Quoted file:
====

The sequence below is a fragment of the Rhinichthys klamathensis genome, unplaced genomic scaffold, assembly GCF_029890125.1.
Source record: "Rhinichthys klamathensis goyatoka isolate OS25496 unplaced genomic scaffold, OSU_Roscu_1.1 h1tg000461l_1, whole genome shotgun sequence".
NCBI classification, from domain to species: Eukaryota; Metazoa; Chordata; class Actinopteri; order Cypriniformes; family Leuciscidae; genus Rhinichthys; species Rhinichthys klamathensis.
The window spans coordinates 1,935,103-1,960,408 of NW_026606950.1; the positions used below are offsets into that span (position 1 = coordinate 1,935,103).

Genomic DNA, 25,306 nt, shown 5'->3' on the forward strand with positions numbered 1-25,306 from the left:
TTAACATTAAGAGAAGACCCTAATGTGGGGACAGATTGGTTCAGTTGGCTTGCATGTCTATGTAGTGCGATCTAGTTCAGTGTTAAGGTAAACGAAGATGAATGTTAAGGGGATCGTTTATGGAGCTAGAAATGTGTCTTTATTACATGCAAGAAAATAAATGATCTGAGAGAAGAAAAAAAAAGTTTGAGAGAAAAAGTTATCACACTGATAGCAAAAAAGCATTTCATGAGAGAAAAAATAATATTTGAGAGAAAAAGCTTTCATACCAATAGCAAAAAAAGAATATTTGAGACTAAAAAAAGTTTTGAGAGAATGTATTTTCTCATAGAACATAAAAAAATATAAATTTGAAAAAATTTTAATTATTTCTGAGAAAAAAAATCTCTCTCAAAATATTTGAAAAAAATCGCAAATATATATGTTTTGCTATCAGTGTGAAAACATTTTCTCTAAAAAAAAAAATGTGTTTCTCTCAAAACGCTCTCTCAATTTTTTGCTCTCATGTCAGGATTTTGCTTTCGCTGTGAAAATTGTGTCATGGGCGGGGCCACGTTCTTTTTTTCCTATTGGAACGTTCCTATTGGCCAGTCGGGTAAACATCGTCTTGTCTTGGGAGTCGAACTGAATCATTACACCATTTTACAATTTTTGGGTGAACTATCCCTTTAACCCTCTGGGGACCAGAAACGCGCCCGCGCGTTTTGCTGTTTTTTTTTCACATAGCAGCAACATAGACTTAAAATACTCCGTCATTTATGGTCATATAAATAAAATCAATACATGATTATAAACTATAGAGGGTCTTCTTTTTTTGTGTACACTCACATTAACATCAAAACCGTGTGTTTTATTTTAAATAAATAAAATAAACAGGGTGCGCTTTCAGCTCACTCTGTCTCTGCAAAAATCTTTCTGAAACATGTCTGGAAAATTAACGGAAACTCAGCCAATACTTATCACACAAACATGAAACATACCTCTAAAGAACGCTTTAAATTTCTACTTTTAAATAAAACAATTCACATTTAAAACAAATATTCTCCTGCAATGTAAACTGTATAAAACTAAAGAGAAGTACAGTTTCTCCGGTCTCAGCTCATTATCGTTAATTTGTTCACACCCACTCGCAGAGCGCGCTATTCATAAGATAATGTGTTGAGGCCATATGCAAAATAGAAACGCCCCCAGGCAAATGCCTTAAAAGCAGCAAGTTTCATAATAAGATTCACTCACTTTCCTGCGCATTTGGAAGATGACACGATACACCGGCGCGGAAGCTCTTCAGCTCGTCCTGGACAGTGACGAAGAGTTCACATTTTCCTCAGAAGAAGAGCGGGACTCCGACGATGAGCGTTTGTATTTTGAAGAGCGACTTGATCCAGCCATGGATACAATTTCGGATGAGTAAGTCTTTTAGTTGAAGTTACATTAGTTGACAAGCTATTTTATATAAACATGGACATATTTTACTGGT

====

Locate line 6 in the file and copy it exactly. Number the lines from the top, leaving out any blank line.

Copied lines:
TTAACATTAAGAGAAGACCCTAATGTGGGGACAGATTGGTTCAGTTGGCTTGCATGTCTATGTAGTGCGATCTAGTTCAGTGTTAAGGTAAACGAAGATGAATGTTAAGGGGATCGTTTATGGAGCTAGAAATGTGTCTTTATTACATGCAAGAAAATAAATGATCTGAGAGAAGAAAAAAAAAGTTTGAGAGAAAAAGTTATCACACTGATAGCAAAAAAGCATTTCATGAGAGAAAAAATAATATTTGAGAGAAAAAGCTTTCATACCAATAGCAAAAAAAGAATATTTGAGACTAAAAAAAGTTTTGAGAGAATGTATTTTCTCATAGAACATAAAAAAATATAAATTTGAAAAAATTTTAATTATTTCTGAGAAAAAAAATCTCTCTCAAAATATTTGAAAAAAATCGCAAATATATATGTTTTGCTATCAGTGTGAAAACATTTTCTCTAAAAAAAAAAATGTGTTTCTCTCAAAACGCTCTCTCAATTTTTTGCTCTCATGTCAGGATTTTGCTTTCGCTGTGAAAATTGTGTCATGGGCGGGGCCACGTTCTTTTTTTCCTATTGGAACGTTCCTATTGGCCAGTCGGGTAAACATCGTCTTGTCTTGGGAGTCGAACTGAATCATTACACCATTTTACAATTTTTGGGTGAACTATCCCTTTAACCCTCTGGGGACCAGAAACGCGCCCGCGCGTTTTGCTGTTTTTTTTTCACATAGCAGCAACATAGACTTAAAATACTCCGTCATTTATGGTCATATAAATAAAATCAATACATGATTATAAACTATAGAGGGTCTTCTTTTTTTGTGTACACTCACATTAACATCAAAACCGTGTGTTTTATTTTAAATAAATAAAATAAACAGGGTGCGCTTTCAGCTCACTCTGTCTCTGCAAAAATCTTTCTGAAACATGTCTGGAAAATTAACGGAAACTCAGCCAATACTTATCACACAAACATGAAACATACCTCTAAAGAACGCTTTAAATTTCTACTTTTAAATAAAACAATTCACATTTAAAACAAATATTCTCCTGCAATGTAAACTGTATAAAACTAAAGAGAAGTACAGTTTCTCCGGTCTCAGCTCATTATCGTTAATTTGTTCACACCCACTCGCAGAGCGCGCTATTCATAAGATAATGTGTTGAGGCCATATGCAAAATAGAAACGCCCCCAGGCAAATGCCTTAAAAGCAGCAAGTTTCATAATAAGATTCACTCACTTTCCTGCGCATTTGGAAGATGACACGATACACCGGCGCGGAAGCTCTTCAGCTCGTCCTGGACAGTGACGAAGAGTTCACATTTTCCTCAGAAGAAGAGCGGGACTCCGACGATGAGCGTTTGTATTTTGAAGAGCGACTTGATCCAGCCATGGATACAATTTCGGATGAGTAAGTCTTTTAGTTGAAGTTACATTAGTTGACAAGCTATTTTATATAAACATGGACATATTTTACTGGT